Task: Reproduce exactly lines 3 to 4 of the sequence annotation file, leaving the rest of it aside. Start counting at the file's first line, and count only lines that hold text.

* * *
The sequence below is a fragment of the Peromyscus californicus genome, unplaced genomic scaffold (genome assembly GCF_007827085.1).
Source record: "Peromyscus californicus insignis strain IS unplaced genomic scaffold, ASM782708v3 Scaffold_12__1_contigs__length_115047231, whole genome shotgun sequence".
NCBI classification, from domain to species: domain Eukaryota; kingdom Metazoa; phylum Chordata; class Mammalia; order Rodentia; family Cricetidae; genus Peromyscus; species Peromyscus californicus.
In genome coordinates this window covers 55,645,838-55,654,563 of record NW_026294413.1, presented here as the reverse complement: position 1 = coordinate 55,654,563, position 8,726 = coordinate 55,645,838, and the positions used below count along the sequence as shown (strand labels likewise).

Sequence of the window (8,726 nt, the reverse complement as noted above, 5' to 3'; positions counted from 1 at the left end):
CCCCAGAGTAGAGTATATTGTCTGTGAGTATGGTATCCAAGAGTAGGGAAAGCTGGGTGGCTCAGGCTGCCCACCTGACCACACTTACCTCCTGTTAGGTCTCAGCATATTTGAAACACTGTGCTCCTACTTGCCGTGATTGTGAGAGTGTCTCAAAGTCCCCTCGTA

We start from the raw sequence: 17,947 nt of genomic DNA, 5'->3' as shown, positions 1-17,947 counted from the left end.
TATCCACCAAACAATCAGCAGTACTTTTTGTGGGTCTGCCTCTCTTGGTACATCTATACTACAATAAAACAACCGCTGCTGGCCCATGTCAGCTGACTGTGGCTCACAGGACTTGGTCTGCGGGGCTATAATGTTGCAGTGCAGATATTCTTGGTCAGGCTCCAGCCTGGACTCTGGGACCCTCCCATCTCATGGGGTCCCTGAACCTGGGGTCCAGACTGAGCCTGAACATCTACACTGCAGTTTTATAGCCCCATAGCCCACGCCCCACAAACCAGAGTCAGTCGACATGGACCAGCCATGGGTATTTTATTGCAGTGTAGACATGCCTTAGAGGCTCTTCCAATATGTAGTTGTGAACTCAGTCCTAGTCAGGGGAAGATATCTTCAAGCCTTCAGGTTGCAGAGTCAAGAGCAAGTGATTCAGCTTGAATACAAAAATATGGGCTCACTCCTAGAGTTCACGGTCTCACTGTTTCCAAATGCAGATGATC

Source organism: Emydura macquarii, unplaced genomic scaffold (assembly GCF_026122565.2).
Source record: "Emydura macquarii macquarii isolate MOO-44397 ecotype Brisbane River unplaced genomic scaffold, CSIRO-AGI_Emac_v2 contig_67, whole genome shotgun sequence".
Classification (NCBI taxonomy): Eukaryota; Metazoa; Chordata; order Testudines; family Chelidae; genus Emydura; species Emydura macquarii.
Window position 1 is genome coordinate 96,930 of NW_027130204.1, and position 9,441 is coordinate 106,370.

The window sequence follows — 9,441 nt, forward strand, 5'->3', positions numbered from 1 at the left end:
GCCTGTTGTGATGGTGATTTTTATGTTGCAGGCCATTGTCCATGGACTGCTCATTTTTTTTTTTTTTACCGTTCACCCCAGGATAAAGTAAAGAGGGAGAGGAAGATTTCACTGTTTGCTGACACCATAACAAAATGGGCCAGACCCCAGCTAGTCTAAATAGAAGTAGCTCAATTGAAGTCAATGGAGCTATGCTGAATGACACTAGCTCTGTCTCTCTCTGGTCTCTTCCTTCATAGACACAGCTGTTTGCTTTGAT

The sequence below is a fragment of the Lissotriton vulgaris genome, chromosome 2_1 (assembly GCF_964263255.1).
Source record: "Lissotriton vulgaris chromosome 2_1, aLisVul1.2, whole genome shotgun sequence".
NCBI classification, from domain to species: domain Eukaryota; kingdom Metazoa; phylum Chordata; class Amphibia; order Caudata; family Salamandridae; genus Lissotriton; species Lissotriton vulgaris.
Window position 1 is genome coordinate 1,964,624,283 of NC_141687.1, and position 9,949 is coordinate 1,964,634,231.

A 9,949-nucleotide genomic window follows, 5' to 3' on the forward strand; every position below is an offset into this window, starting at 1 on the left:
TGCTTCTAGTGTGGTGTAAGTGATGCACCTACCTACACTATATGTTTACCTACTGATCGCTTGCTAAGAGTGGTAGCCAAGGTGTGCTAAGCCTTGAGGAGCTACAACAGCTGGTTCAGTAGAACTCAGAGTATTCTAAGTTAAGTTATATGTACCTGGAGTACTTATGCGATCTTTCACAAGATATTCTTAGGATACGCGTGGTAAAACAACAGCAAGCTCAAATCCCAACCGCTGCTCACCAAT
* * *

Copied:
NCBI classification, from domain to species: domain Eukaryota; kingdom Metazoa; phylum Chordata; class Mammalia; order Rodentia; family Cricetidae; genus Peromyscus; species Peromyscus californicus.
In genome coordinates this window covers 55,645,838-55,654,563 of record NW_026294413.1, presented here as the reverse complement: position 1 = coordinate 55,654,563, position 8,726 = coordinate 55,645,838, and the positions used below count along the sequence as shown (strand labels likewise).